So you’ve no doubt seen this story or one like it explaining that Universal Music Group won’t renew its iTunes deal. And you’ve seen people saying that the majors are trying to “recalibrate” their relationships with us. Actually what’s happening is they’re crapping in their pants. They woke up one day and realized that we’ve got 80% share of digital downloads. Suddenly all the power in the value chain resides in one player. Oops.
Here’s the thing. These guys could have done what we did. In the early days of the Internet, everyone figured the majors would build digital distribution arms. But they didn’t do it, because they didn’t understand technology, and they didn’t want to invest in building this expertise, and they were freaked out about piracy and paralyzed with fear. So we stepped in. We made the big investment. We hired programmers. We developed software that’s easy to use and works flawlessly. (If you think that’s trivial, think again. It’s huge.) We ran the system. We promoted it, we marketed it, we haggled with all the majors and struck deals. We took all the risk, which was considerable. Now we’re reaping the reward. And the majors want a bigger slice. Um, for what? We did all the work. Ain’t gonna happen, slick.
Here’s the back story. The music companies are in a dying business, and they know it. Sure, they act all cool because they hang around with rock stars. But beneath all the glamour these guys are actually operating two very low-tech businesses. One is a form of loan-sharking: they put up money to make records, then force recording artists to pay the money back with exorbitant interest. The other business is distribution. They’ve got big warehouses and they control the shipment of little plastic boxes that happen to have music in them.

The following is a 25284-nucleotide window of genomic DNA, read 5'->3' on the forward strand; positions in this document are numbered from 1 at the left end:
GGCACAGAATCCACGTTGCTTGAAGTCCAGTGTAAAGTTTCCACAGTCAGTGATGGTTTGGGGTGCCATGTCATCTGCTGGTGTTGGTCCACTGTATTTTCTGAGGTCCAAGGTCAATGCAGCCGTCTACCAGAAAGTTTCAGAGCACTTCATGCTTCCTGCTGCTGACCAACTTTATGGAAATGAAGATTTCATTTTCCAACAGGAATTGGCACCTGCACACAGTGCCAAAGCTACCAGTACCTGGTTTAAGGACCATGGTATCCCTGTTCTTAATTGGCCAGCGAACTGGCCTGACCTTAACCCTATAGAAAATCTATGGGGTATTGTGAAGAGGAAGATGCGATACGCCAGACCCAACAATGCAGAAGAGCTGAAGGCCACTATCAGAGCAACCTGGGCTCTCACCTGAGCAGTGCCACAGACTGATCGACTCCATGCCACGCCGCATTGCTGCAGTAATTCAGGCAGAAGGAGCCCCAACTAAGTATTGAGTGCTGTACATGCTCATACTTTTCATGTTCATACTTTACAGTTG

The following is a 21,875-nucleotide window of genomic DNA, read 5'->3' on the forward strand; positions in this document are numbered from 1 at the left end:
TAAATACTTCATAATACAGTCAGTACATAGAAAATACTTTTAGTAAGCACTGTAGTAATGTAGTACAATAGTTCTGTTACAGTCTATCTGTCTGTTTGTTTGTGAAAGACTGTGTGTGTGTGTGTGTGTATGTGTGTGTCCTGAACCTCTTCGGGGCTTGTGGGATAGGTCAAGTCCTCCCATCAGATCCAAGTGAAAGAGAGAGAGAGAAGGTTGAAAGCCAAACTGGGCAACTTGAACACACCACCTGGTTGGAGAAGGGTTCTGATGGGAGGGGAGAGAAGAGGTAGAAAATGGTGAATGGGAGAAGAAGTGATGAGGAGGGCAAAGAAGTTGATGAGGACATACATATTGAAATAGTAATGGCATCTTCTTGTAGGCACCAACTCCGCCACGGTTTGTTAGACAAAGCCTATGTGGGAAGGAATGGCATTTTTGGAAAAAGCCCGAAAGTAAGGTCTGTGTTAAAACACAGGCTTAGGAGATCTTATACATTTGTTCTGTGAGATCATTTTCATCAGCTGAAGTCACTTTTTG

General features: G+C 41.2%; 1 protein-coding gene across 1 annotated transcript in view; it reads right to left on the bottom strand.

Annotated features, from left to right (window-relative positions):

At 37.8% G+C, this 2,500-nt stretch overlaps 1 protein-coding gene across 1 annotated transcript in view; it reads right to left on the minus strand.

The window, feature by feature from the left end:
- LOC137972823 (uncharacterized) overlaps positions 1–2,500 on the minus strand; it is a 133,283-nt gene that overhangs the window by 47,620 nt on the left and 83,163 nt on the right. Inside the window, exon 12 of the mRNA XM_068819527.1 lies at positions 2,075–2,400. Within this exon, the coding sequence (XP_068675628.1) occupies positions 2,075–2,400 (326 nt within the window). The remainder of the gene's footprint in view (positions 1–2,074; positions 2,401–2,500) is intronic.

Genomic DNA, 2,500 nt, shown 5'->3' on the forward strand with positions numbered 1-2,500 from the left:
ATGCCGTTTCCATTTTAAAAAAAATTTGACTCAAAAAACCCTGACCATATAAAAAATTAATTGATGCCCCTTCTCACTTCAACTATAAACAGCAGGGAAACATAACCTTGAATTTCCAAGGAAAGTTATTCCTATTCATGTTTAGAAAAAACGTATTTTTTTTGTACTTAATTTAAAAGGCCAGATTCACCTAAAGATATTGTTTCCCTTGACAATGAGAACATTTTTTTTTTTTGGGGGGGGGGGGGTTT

The guys running the labels are pretty stupid — most are just dirtbags who started out as band managers or promoters — but now at long last they are kinda sorta finally vaguely getting clued in to the fact that both parts of their business model are fucked. Their loan-sharking business is being eliminated by low-cost digital recording technology that lets people make an album for very little money. And by letting us build the online music store they’ve taken themselves out of the distribution business. In the days of vinyl and then CDs, the labels managed to control the value chain by having loads of retailers in a highly fragmented market, and playing them off each other. In the digital world they’ve got us. And that’s it.
Ironically the mistake the major labels made was the same one that IBM made when it gave the DOS franchise to Microsoft nearly 30 years ago. They were faced with a new market that they didn’t understand. They had a piece of work that they couldn’t do on their own or didn’t want to do on their own and they didn’t view it as critical or important, so they outsourced it to a partner. The partner turned that seemingly unimportant work into a way to accrue power and create a monopoly and control the industry. Today in the music business we’re about where IBM and Microsoft were in 1989, when IBM finally got hit with the clue stick and realized what Microsoft was doing.
How will it play out this time? I don’t know, honestly. But I like our chances.